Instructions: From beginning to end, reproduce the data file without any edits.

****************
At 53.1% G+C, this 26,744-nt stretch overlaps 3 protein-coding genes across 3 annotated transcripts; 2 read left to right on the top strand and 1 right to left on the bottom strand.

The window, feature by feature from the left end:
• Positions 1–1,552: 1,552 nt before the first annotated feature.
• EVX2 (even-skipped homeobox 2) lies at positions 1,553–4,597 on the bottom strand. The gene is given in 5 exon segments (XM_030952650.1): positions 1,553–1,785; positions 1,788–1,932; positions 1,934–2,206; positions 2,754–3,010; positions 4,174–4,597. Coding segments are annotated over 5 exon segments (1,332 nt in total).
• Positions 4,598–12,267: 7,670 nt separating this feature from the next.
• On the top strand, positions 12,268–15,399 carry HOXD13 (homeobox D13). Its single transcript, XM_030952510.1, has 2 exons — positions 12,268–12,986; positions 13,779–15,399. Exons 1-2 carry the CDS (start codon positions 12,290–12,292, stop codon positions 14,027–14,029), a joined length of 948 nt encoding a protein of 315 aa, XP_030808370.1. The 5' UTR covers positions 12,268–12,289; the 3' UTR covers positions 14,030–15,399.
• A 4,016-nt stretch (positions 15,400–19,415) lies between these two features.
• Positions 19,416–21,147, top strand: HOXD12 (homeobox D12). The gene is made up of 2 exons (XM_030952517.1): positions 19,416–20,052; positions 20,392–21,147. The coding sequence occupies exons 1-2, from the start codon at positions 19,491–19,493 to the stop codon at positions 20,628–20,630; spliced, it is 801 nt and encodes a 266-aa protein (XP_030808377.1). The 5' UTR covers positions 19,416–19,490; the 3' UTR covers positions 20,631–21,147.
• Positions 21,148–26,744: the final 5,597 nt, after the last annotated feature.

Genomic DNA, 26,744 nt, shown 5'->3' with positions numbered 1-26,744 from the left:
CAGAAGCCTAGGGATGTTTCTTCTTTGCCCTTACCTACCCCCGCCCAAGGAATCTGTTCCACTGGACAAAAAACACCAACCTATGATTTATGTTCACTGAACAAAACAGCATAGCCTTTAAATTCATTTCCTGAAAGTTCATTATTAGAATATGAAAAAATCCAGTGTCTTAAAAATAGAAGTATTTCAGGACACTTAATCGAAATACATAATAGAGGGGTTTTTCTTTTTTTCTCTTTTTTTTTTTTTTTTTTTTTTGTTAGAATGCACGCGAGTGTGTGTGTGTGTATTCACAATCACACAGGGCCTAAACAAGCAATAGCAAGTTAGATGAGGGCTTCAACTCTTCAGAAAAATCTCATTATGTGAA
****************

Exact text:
At 53.1% G+C, this 26,744-nt stretch overlaps 3 protein-coding genes across 3 annotated transcripts; 2 read left to right on the top strand and 1 right to left on the bottom strand.

The window, feature by feature from the left end:
• Positions 1–1,552: 1,552 nt before the first annotated feature.
• EVX2 (even-skipped homeobox 2) lies at positions 1,553–4,597 on the bottom strand. The gene is given in 5 exon segments (XM_030952650.1): positions 1,553–1,785; positions 1,788–1,932; positions 1,934–2,206; positions 2,754–3,010; positions 4,174–4,597. Coding segments are annotated over 5 exon segments (1,332 nt in total).
• Positions 4,598–12,267: 7,670 nt separating this feature from the next.
• On the top strand, positions 12,268–15,399 carry HOXD13 (homeobox D13). Its single transcript, XM_030952510.1, has 2 exons — positions 12,268–12,986; positions 13,779–15,399. Exons 1-2 carry the CDS (start codon positions 12,290–12,292, stop codon positions 14,027–14,029), a joined length of 948 nt encoding a protein of 315 aa, XP_030808370.1. The 5' UTR covers positions 12,268–12,289; the 3' UTR covers positions 14,030–15,399.
• A 4,016-nt stretch (positions 15,400–19,415) lies between these two features.
• Positions 19,416–21,147, top strand: HOXD12 (homeobox D12). The gene is made up of 2 exons (XM_030952517.1): positions 19,416–20,052; positions 20,392–21,147. The coding sequence occupies exons 1-2, from the start codon at positions 19,491–19,493 to the stop codon at positions 20,628–20,630; spliced, it is 801 nt and encodes a 266-aa protein (XP_030808377.1). The 5' UTR covers positions 19,416–19,490; the 3' UTR covers positions 20,631–21,147.
• Positions 21,148–26,744: the final 5,597 nt, after the last annotated feature.

Genomic DNA, 26,744 nt, shown 5'->3' with positions numbered 1-26,744 from the left:
CAGAAGCCTAGGGATGTTTCTTCTTTGCCCTTACCTACCCCCGCCCAAGGAATCTGTTCCACTGGACAAAAAACACCAACCTATGATTTATGTTCACTGAACAAAACAGCATAGCCTTTAAATTCATTTCCTGAAAGTTCATTATTAGAATATGAAAAAATCCAGTGTCTTAAAAATAGAAGTATTTCAGGACACTTAATCGAAATACATAATAGAGGGGTTTTTCTTTTTTTCTCTTTTTTTTTTTTTTTTTTTTTTGTTAGAATGCACGCGAGTGTGTGTGTGTGTATTCACAATCACACAGGGCCTAAACAAGCAATAGCAAGTTAGATGAGGGCTTCAACTCTTCAGAAAAATCTCATTATGTGAA